With federal regulators increasing scrutiny of asset managers and adopting a broken windows approach, a recent Cerulli Associates study suggests that the industry could be transformed by regulation designed to protect retiree portfolios from being drained by high fees and bad investments.
There are several key implications for asset managers in a continuing crackdown on financial products for retirees that began after the economic and financial crises of 2008 and 2009, writes Bing Waldert, a director at Cerulli.
"While this examination was largely designed to protect retail investors and prevent shocks to the economy, it also has the potential to impact the asset management industry, both in intended and unintended ways," Waldert writes.
A recently proposed expansion of the fiduciary standard to include rollovers and IRAs by the Department of Labor means authorities could give the industry more than just fines to worry about, according to Waldert.
"Given the dependence of the wealth and asset management industries on rollovers as a source of assets and revenues, these legislative changes present a secular risk," Waldert writes, adding that "IRAs account for 44% of an advisor's book of business, the largest of any component."
In order to duck rollovers, policymakers are pushing through changes encouraging a transition from defined benefit to employee-sponsored defined contribution plans, according to Waldert's report.
This, however, could mean higher fees and conflicts of interest when assets roll from a DC plan to an IRA, Cerulli says. There is also a risk of leakage, or when investors spend a cash withdrawal, losing the assets and future compounding to fund their retirement, the report adds.
"Staying on top of a complex, ever changing regulatory landscape has become a daunting task, especially for alternative managers and global investment organizations," says Steve Meyer, executive vice president of SEI Investments and head of SEI's investment manager services division.
There are nearly 500 financial regulators, exchanges and industry groups around the globe, each with their own set of requirements, according to SEI, a global provider of investment processing, management and operations solutions.
Leonardi attributes many factors like globalization and product convergence as the main factors that have turned regulatory and compliance issues into a significant facet of doing business for investment managers.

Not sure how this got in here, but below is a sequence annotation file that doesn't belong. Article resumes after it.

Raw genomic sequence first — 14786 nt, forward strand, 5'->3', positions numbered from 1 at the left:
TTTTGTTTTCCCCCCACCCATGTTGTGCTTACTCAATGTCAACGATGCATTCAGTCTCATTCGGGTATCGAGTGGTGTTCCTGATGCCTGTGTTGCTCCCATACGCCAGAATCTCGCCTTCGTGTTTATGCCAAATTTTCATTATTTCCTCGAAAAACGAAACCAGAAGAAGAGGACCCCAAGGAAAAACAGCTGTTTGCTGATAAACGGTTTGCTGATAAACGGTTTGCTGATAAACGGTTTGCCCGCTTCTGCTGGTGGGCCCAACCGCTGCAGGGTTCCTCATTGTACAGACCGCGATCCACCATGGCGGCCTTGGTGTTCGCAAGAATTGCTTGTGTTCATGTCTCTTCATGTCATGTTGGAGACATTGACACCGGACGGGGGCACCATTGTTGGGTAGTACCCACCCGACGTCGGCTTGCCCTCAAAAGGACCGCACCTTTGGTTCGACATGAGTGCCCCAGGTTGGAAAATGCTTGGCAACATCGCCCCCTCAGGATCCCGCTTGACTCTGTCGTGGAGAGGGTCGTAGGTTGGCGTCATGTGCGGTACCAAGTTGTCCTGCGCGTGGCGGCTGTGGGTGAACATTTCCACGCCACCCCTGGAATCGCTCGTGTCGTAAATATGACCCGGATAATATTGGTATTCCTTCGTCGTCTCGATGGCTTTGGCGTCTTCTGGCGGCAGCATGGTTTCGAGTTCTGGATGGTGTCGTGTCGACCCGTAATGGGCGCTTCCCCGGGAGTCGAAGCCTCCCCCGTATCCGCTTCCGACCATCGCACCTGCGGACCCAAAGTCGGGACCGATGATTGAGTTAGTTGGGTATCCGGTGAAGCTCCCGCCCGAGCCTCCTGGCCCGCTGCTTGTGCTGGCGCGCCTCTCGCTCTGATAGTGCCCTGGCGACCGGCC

"Oversight of regulatory and compliance issues have become overbearing because [asset managers] have taken a more reactive versus a proactive approach due to regulatory changes in the marketplace," Leonardi says.
Eric Clarke, president of Orion Advisor Services, says he counsels nearly 600 advisory firms to take up mock-audits in an effort to better prepare for when SEC regulators knock on their door. "Our audit team is pretty busy throughout the year as those requests come in," Clarke says.
Clarke predicts the weight of compliance and regulatory oversight will one day force the solo practitioner to find a larger home, predicting additional operating costs of up to $100,000.
That amount will include everything from ensuring the firm has a dedicated chief compliance officer, outsourcing for audits to prepare for regulator review, even technical tasks, such as developing a hardware destruction policy.
"These can be things you wouldn't even think about normally, such as retiring a copier or a fax machine, and making sure you've disposed of them properly so you don't put any of your client's data at risk," he explains.
Since the momentum behind the push for further regulation shows no signs of losing force, Clarke suspects that smaller firms will soon be forced to scale up so they can spread compliance costs over more accounts.
"It changes the landscape," Clarke explains of the rising number of regulatory issues currently facing asset managers.
"I think that as these requirements increase for the solo practitioner, those costs will become so great, [possibly] \to the point where I think you'll see that business model go away over the next five years."